Scottsdale Arabian Horse Show has something for everyone
The 59th annual Scottsdale Arabian Horse Show stomped off this weekend at WestWorld with behind the scenes looks, shopping opportunities and riding competitions.
Fridays through Mondays feature free barn tours. The tour allows visitors to see some of the show horses in their stalls. Little kids will be especially excited when the horses come to the stall doors to greet them. Visitors will also get to see one of the horses up close and personal, as one of the show’s employees tells them about the show. The tour on Feb. 15 featured a 14-year-old Arabian gelding — a castrated horse — named Remington.
Spectators got to pet Remington as they learned about the preparation he goes through for the show. For example, his owners place Vaseline around his eyes and mouth to make them shine, and leave a patch of hair on his back untrimmed as cushioning for his saddle. The tour is educational, especially for those with limited knowledge about horses, and is one of the best chances to get close to the horses.
The other best chance is at the “Meet an Arabian Horse” event, which allows visitors to get their picture taken while sitting on an Arabian horse. The horses are dressed in native costumes similar to the ones worn in some of the competitions, and those getting their pictures taken can also dress up.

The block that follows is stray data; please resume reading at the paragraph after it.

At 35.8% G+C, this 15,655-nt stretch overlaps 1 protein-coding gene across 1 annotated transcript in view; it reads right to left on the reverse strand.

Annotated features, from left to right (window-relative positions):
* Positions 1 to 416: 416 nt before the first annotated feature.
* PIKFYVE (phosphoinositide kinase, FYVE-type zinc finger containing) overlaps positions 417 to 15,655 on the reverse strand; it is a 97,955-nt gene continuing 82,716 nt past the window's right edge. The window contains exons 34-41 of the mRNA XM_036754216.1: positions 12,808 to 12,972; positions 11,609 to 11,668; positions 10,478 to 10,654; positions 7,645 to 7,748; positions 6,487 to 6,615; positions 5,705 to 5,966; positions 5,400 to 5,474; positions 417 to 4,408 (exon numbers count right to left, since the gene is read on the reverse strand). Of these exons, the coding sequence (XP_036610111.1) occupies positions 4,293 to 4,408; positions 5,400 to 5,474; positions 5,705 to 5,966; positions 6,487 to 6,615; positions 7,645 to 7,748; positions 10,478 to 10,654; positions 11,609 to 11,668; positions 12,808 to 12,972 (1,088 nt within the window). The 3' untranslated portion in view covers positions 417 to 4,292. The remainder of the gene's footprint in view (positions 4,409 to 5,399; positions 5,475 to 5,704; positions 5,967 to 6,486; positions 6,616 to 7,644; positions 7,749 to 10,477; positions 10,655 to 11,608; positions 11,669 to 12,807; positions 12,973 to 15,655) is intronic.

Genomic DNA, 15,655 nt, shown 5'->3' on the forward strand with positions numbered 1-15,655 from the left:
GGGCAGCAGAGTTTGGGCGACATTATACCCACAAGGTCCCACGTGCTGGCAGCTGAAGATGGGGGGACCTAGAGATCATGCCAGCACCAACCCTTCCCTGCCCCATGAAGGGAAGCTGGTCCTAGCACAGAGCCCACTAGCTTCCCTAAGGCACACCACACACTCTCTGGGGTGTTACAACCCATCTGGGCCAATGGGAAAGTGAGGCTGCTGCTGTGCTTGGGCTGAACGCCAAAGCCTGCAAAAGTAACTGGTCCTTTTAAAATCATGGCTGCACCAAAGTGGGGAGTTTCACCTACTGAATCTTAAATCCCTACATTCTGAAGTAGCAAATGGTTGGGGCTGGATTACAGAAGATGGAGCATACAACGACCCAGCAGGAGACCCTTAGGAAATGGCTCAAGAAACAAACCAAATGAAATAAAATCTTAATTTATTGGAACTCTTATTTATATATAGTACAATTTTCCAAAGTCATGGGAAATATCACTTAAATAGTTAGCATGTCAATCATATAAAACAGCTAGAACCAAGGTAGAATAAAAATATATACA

After receiving their pictures, spectators got a voucher for a discount on another horse experience — whether it is riding, lessons or something else — courtesy of TimeToRide.com.
The horse show also features a large shopping expo. Most of the stalls sell horse-related items, such as extravagant riding costumes, custom saddles and horse feeds. However, those who prefer watching to riding can also find great works of art and merchandise for the show.
The main attraction, of course, is the array of competitions that take place every day. The competitions range in age levels and experience. A group of 2- to 7-year-olds took a walk around the arena, showing off their horse and their cutest outfits, before each receiving a blue ribbon.
There were multiple groups of 15- to 18-year-olds trying to make it to the championship round of their class. Each class featured a different style of riding and clothing, from the sequins and bolo ties in the Western divisions to the elegant pantsuits and bowler hats of the Country English groups to the traditional floor-length skirts of Ladies Side Saddle.
The Native Costume class is, by far, the most popular and highly-anticipated competition. Riders and horse alike arrive in the arena decked out in colorful, flowing outfits emulating those worn in the horse’s homelands of the Middle East. The jingling of their jewelry and the pounding of the hooves can still be heard over the growing roar of the crowd.
The horse show features so many different events and experiences that no one will have trouble finding something interesting to do there.
The Scottsdale Arabian Horse Show will run through Feb. 23.
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